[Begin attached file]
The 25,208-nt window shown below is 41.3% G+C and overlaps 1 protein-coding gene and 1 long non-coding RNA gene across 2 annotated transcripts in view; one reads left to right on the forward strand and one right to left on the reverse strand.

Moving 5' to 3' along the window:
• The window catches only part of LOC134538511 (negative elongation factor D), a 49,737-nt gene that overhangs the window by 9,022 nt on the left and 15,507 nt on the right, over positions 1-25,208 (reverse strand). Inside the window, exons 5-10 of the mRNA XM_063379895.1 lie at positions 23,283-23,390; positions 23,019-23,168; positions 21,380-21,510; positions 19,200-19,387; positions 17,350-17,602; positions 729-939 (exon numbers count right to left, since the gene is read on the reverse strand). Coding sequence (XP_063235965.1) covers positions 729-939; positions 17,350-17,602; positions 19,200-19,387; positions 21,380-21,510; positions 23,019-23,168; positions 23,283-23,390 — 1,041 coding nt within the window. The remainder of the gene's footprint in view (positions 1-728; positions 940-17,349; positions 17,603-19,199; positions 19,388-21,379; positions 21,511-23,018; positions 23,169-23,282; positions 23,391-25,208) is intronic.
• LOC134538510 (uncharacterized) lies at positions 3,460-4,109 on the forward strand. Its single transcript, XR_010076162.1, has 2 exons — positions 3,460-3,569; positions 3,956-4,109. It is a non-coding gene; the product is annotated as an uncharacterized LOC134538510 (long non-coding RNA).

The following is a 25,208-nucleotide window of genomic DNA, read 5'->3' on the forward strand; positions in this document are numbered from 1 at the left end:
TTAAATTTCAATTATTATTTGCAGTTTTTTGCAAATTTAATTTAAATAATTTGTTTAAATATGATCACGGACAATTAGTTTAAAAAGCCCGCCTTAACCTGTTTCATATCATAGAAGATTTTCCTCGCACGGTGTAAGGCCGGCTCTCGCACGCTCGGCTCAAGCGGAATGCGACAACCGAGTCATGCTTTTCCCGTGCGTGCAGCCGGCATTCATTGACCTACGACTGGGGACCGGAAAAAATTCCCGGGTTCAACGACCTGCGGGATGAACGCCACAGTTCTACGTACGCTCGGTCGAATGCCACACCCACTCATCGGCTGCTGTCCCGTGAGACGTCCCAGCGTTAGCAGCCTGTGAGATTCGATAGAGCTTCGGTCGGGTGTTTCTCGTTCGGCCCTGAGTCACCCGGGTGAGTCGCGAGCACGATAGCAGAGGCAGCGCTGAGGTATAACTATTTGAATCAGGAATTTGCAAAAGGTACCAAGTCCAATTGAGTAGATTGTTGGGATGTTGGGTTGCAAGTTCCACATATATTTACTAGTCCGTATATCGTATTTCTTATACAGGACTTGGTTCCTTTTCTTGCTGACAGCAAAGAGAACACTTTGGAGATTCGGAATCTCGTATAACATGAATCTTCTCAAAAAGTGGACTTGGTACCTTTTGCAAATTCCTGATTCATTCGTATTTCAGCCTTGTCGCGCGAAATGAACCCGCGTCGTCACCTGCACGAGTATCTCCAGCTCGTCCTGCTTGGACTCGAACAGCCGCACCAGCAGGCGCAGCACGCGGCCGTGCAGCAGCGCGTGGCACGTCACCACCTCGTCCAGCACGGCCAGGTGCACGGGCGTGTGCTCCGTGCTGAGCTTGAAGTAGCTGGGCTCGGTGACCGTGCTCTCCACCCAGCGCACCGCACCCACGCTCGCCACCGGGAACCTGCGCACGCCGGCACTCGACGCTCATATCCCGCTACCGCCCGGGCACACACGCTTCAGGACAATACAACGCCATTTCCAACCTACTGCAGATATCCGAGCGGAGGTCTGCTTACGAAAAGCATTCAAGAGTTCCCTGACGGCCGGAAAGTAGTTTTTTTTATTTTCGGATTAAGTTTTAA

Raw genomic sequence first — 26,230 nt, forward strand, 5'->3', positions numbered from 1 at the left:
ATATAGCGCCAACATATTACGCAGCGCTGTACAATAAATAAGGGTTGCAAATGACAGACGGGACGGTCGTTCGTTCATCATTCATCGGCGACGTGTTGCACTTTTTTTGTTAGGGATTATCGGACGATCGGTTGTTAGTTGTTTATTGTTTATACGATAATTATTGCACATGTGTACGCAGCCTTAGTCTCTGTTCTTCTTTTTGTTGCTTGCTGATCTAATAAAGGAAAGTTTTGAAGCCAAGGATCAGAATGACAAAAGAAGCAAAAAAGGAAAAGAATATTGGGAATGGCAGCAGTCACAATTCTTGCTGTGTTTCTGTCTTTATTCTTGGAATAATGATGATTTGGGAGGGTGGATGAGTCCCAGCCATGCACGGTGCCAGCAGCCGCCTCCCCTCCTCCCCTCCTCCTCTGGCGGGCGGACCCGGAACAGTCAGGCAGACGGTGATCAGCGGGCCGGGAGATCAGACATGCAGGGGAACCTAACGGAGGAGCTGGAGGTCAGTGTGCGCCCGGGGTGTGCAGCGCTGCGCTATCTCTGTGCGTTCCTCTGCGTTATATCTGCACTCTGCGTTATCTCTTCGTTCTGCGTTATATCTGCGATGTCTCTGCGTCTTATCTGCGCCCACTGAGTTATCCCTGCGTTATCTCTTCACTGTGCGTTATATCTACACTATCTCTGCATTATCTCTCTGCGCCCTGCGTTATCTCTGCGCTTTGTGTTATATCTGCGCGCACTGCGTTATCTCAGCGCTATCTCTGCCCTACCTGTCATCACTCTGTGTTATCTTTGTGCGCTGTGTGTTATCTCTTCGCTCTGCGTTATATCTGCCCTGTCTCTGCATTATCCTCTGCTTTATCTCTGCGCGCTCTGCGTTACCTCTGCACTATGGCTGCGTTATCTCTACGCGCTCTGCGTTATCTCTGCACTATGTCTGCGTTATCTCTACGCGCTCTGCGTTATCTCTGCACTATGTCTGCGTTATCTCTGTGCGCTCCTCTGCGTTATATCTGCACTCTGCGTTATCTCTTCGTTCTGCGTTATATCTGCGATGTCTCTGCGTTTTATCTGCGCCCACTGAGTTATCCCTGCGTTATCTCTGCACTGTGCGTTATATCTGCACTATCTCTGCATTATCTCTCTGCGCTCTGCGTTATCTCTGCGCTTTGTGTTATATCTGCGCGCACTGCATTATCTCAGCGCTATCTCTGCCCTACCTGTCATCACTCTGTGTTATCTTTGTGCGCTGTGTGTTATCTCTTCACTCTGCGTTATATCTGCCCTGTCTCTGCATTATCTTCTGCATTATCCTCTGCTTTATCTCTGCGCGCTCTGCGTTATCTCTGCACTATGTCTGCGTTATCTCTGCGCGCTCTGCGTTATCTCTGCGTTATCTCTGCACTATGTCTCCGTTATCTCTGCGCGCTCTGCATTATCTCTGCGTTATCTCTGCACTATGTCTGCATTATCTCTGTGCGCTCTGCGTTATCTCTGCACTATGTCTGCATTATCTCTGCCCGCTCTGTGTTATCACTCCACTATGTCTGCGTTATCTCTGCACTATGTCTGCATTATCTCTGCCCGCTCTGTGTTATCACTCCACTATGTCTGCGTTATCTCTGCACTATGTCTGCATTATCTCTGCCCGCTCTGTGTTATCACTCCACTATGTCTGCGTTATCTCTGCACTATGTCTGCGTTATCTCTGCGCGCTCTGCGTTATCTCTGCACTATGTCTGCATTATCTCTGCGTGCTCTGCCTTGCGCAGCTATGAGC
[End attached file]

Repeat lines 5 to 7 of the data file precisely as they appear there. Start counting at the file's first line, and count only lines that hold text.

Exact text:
The following is a 25,208-nucleotide window of genomic DNA, read 5'->3' on the forward strand; positions in this document are numbered from 1 at the left end:
TTAAATTTCAATTATTATTTGCAGTTTTTTGCAAATTTAATTTAAATAATTTGTTTAAATATGATCACGGACAATTAGTTTAAAAAGCCCGCCTTAACCTGTTTCATATCATAGAAGATTTTCCTCGCACGGTGTAAGGCCGGCTCTCGCACGCTCGGCTCAAGCGGAATGCGACAACCGAGTCATGCTTTTCCCGTGCGTGCAGCCGGCATTCATTGACCTACGACTGGGGACCGGAAAAAATTCCCGGGTTCAACGACCTGCGGGATGAACGCCACAGTTCTACGTACGCTCGGTCGAATGCCACACCCACTCATCGGCTGCTGTCCCGTGAGACGTCCCAGCGTTAGCAGCCTGTGAGATTCGATAGAGCTTCGGTCGGGTGTTTCTCGTTCGGCCCTGAGTCACCCGGGTGAGTCGCGAGCACGATAGCAGAGGCAGCGCTGAGGTATAACTATTTGAATCAGGAATTTGCAAAAGGTACCAAGTCCAATTGAGTAGATTGTTGGGATGTTGGGTTGCAAGTTCCACATATATTTACTAGTCCGTATATCGTATTTCTTATACAGGACTTGGTTCCTTTTCTTGCTGACAGCAAAGAGAACACTTTGGAGATTCGGAATCTCGTATAACATGAATCTTCTCAAAAAGTGGACTTGGTACCTTTTGCAAATTCCTGATTCATTCGTATTTCAGCCTTGTCGCGCGAAATGAACCCGCGTCGTCACCTGCACGAGTATCTCCAGCTCGTCCTGCTTGGACTCGAACAGCCGCACCAGCAGGCGCAGCACGCGGCCGTGCAGCAGCGCGTGGCACGTCACCACCTCGTCCAGCACGGCCAGGTGCACGGGCGTGTGCTCCGTGCTGAGCTTGAAGTAGCTGGGCTCGGTGACCGTGCTCTCCACCCAGCGCACCGCACCCACGCTCGCCACCGGGAACCTGCGCACGCCGGCACTCGACGCTCATATCCCGCTACCGCCCGGGCACACACGCTTCAGGACAATACAACGCCATTTCCAACCTACTGCAGATATCCGAGCGGAGGTCTGCTTACGAAAAGCATTCAAGAGTTCCCTGACGGCCGGAAAGTAGTTTTTTTTATTTTCGGATTAAGTTTTAA

Raw genomic sequence first — 26,230 nt, forward strand, 5'->3', positions numbered from 1 at the left: